Moreover, the control logic 25 controls the adder register 30, that is the adder control 30 is able to increment the stored value in each of said delay cells 42, deviated or not by one LSB.
With this way of working, the present embodiment avoids the faked convergences.
In fact thanks to the fed back of the phase detector 26, which outputs an indication of the phase error ε, the control logic 25 responds to this phase error ε, adding the value stored in the base register BR 31, so as to the value of each of said delay cells 42 can be modified of only one LSB, which is within of the desired resolution established by the formula D=T/N.
Therefore in the case of an external occurrence the only values that can be lost, are those stored in said flip-flop 37-38.
Even if these value are lost, the only consequence is that the respective delay cell 24, associated to the particular flip-flop, changes its stored value of only a LSB.
In this way the mathematical formulas (3) and (4), before stated, are always true and the DLL circuit is always in convergence.
FIG. 8 shows such eventuality.
The illustration, shown in FIG. 8, represents the content of the plurality of delay cells 42.
In this case the values v1, v2, . . . , vN−1 and vN, respectively stored in each delay cell 42′, 42″, . . . , 42 N−1 and 42 N, are composed from the value added by the base register BR 30, respective portions x′, x″, . . . , xN−1, and xN, and from the adder register 31, respective portions y′, y″, . . . , yN−1, and yN.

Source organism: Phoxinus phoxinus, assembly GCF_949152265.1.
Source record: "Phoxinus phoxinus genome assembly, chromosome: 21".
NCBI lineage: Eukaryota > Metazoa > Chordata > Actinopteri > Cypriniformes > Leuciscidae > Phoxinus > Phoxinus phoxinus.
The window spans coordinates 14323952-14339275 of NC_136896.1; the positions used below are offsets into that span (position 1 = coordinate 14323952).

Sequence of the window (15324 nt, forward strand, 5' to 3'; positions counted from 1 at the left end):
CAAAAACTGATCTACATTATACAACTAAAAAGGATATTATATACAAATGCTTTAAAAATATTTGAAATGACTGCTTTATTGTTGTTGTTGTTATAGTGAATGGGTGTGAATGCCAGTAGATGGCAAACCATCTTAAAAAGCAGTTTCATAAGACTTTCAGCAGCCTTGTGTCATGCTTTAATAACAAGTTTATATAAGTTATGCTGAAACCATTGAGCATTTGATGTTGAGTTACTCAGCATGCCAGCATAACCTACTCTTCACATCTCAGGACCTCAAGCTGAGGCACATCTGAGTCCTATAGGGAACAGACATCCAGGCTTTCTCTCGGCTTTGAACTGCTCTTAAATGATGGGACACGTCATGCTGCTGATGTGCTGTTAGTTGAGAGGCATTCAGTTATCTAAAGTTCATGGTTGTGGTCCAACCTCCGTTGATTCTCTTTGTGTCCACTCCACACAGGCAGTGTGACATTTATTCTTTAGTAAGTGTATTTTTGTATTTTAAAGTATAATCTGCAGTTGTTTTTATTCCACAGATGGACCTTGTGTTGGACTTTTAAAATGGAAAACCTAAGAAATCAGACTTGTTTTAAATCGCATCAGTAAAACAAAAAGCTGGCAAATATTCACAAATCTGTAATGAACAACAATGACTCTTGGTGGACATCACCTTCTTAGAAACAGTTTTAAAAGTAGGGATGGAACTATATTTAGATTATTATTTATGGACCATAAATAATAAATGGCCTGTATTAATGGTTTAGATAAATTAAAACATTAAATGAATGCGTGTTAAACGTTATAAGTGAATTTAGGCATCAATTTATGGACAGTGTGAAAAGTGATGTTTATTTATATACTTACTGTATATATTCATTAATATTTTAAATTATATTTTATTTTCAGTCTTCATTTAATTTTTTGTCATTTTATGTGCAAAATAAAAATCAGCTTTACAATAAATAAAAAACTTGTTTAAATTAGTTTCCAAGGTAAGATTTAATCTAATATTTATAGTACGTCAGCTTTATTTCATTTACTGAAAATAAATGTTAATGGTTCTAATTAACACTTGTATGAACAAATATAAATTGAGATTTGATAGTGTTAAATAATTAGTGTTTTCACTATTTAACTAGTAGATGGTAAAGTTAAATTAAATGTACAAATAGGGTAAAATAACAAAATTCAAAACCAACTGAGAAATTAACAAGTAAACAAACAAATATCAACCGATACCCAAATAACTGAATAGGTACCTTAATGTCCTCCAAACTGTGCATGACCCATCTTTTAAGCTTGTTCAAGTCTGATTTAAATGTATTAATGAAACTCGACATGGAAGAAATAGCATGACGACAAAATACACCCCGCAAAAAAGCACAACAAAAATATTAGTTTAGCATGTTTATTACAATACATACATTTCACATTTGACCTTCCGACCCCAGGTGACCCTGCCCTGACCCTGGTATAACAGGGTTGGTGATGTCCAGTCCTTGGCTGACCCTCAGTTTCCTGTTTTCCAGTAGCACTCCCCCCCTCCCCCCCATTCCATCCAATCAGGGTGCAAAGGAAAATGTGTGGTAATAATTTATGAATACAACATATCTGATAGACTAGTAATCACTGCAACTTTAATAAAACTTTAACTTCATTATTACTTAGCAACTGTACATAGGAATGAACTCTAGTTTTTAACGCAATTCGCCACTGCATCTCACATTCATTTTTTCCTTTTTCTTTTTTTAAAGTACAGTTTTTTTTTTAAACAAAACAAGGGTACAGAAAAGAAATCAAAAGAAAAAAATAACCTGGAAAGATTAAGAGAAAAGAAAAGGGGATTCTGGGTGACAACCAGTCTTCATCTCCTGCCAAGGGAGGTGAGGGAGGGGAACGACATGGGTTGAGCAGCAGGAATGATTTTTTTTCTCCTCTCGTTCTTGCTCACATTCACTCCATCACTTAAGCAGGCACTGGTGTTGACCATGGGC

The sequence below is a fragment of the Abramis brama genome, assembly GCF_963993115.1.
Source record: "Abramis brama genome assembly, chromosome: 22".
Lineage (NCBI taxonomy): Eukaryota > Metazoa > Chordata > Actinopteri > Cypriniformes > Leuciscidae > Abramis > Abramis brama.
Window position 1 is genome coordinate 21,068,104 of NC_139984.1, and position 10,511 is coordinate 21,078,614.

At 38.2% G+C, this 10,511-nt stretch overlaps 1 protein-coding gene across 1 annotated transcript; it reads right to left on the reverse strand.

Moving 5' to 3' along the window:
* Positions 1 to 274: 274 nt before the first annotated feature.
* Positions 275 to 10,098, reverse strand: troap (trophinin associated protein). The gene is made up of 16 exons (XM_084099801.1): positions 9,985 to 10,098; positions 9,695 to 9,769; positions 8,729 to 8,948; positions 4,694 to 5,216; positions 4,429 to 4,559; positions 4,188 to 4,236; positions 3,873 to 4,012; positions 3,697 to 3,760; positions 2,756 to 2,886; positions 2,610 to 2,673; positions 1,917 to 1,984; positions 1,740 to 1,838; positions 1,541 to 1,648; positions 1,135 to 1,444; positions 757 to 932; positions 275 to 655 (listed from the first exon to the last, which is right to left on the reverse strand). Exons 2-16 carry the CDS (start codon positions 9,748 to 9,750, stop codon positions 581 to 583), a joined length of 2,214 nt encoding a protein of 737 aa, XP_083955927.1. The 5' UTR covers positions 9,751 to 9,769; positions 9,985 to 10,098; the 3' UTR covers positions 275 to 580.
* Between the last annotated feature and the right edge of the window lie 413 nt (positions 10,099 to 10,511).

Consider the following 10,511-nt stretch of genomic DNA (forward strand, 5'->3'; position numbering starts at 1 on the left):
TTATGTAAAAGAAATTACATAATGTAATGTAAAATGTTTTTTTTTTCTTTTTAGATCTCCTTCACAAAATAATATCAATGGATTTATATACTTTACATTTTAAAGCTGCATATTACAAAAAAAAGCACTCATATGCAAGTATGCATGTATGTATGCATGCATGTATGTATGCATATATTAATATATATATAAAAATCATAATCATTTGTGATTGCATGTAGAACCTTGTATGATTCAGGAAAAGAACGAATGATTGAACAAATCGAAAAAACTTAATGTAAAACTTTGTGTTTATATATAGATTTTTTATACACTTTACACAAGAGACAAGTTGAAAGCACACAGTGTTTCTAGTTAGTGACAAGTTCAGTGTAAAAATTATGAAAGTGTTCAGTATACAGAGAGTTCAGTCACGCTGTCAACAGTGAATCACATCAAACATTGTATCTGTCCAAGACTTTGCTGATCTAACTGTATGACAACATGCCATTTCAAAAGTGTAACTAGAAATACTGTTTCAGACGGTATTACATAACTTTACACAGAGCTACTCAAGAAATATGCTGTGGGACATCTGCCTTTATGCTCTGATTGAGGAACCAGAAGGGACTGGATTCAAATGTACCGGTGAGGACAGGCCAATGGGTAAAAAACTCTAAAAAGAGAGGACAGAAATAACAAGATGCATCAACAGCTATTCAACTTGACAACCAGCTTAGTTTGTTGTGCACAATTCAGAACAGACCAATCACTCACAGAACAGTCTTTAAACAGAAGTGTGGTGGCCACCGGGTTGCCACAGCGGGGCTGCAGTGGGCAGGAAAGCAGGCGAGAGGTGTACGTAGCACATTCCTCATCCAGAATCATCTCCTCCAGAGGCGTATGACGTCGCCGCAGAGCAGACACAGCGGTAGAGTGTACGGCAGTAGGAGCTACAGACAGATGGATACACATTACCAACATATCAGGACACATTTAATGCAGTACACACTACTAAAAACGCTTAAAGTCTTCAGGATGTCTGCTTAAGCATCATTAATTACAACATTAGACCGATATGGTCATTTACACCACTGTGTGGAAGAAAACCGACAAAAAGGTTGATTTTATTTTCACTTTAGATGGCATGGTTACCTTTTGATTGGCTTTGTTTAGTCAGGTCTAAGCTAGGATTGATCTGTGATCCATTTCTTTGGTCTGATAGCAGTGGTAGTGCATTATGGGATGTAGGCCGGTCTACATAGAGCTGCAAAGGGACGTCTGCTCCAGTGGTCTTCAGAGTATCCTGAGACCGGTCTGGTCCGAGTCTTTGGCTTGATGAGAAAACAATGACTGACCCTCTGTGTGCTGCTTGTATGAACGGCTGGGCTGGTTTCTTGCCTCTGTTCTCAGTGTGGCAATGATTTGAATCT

The values of the portions y′, y″, . . . , yN−1, and yN represent the last significant bit LSB bit, which is within the resolution desired, as the following mathematical formula sustains:
The formula (5) sustains that the portions x′, x″, . . . , xN−1, and xN contain all the same value, whereas the portions y′, y″, . . . , yN−1, and yN contain values different to each other by only a LSB.
Therefore in the specific embodiment, shown in FIG. 4, the control logic 13 writes in each one of said registers 23 every time that a new correction is to be exerted, in function of the phase error ε detected by the phase detector 14.
Instead, in the embodiment of the present invention, shown in FIG. 7, the logic control 25 writes the stored value in the base register BR 31 and added it to the value stored in the adder register 30, so as to write directly into each one of said delay cells 42.
In this way it is possible to control also the delay of each one of said delay cells 42.
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|U.S. Classification||327/277, 327/278|
|Jun 27, 2002||AS||Assignment|
|Mar 27, 2008||FPAY||Fee payment|
Year of fee payment: 4
|Mar 26, 2012||FPAY||Fee payment|
Year of fee payment: 8